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Former Independent journalist Sarah Harris has made a documentary about India's temple prostitutes - Devadasi are young girls who are dedicated to a Hindu deity at a young age and support their families as sex workers. The first instalment of the four-part exclusively online documentary 'Prostitutes of God' goes live today on VBS.
I first went to India after I left The Independent three years ago. I wanted to run away and do something really different, so I went to volunteer with a charity in southern India which rescues victims of sex trafficking.
On my very first day there I stumbled into a meeting of Devadasi prostitutes. I began to research it and in February was invited to northern Karnataka, which is the centre of the tradition in India. I interviewed a few of the women and wrote an article about it for Vice magazine. But visiting them stayed with me, and I wanted to find out more. When you approach a Devadasi girl for interview the response varies hugely.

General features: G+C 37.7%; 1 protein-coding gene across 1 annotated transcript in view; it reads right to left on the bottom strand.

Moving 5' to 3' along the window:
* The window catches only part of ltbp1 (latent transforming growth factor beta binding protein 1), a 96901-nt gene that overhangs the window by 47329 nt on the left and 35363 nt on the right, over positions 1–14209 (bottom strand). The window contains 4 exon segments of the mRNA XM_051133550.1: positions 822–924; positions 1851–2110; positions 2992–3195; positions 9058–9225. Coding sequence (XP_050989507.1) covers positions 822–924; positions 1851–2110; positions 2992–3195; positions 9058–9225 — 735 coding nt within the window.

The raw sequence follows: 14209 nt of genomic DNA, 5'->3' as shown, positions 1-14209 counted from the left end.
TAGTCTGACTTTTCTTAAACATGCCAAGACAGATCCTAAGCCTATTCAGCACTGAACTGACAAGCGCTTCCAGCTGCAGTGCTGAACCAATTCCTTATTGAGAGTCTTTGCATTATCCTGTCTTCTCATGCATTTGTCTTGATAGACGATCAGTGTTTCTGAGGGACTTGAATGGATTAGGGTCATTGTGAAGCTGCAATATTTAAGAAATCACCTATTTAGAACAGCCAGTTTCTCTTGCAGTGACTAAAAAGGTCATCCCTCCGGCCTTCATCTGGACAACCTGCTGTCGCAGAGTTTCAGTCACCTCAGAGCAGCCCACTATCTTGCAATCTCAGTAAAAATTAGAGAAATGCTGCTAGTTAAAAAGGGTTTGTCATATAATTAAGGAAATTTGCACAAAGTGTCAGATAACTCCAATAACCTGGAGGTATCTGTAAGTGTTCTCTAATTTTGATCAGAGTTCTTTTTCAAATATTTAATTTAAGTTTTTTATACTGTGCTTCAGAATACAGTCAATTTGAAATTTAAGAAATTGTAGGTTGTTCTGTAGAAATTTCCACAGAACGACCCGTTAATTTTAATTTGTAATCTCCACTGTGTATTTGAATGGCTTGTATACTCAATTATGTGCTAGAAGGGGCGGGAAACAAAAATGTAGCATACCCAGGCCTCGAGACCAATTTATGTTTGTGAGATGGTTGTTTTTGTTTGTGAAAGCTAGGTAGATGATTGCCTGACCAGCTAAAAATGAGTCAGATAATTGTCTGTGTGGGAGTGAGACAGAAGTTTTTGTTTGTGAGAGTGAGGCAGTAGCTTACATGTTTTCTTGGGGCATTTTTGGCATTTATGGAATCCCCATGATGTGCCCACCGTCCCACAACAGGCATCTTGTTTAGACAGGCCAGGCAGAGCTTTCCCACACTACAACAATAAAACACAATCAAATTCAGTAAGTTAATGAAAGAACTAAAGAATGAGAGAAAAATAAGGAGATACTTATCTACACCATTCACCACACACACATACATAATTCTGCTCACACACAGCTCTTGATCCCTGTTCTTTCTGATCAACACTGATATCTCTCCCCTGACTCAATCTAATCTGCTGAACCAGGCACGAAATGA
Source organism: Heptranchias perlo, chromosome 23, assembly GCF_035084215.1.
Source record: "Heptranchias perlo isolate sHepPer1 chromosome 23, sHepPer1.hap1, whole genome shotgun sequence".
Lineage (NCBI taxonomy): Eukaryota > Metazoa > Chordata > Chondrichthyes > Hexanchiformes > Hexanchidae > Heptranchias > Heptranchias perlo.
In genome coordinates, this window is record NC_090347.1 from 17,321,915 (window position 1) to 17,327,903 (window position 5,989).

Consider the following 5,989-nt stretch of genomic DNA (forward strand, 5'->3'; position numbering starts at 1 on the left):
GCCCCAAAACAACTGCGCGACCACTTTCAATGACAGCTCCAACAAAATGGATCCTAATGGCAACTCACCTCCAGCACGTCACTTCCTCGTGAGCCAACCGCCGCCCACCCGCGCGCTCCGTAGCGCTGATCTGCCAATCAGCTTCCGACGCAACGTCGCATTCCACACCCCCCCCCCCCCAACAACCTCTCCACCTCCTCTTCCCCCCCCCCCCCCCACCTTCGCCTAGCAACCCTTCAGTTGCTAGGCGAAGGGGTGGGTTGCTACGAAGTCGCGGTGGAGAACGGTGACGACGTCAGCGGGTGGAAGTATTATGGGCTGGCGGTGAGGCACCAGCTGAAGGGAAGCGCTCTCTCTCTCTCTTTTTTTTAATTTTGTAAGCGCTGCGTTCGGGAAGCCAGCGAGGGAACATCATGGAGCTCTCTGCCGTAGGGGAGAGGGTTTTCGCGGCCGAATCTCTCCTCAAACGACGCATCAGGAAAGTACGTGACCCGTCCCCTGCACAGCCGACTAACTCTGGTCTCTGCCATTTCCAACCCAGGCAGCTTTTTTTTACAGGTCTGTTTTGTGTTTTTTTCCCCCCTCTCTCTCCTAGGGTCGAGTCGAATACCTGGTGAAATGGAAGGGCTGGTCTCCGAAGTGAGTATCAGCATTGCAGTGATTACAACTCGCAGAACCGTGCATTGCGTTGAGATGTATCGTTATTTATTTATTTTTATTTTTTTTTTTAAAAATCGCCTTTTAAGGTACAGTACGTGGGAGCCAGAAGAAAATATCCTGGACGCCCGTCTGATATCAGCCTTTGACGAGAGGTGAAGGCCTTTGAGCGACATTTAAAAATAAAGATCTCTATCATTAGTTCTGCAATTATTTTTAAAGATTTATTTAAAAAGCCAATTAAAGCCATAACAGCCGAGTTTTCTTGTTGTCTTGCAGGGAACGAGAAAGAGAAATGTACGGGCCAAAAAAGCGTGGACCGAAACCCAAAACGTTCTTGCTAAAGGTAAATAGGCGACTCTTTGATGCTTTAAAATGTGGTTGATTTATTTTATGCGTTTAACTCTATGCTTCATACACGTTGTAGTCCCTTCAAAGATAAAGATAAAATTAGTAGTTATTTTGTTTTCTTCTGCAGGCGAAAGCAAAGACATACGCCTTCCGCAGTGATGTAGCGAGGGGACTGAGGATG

A really wealthy brothel madam in Mumbai would be quite proud to talk about what she does. The only thing that has changed since the Devadasi practise was made illegal in is that the ceremonies have been driven underground.
Really it comes down to caste. Caste is a massively complicated issue still in India. My understanding of it is that originally when the Devadasi tradition first came about, the women dedicated were from high caste families, even royalty. They held a very special place in the Indian culture: were incredible dancers, poets, artisans. They had specific religious roles to play within the temple performing various sacred religious rites. They were almost like nuns and it had nothing to do with sex.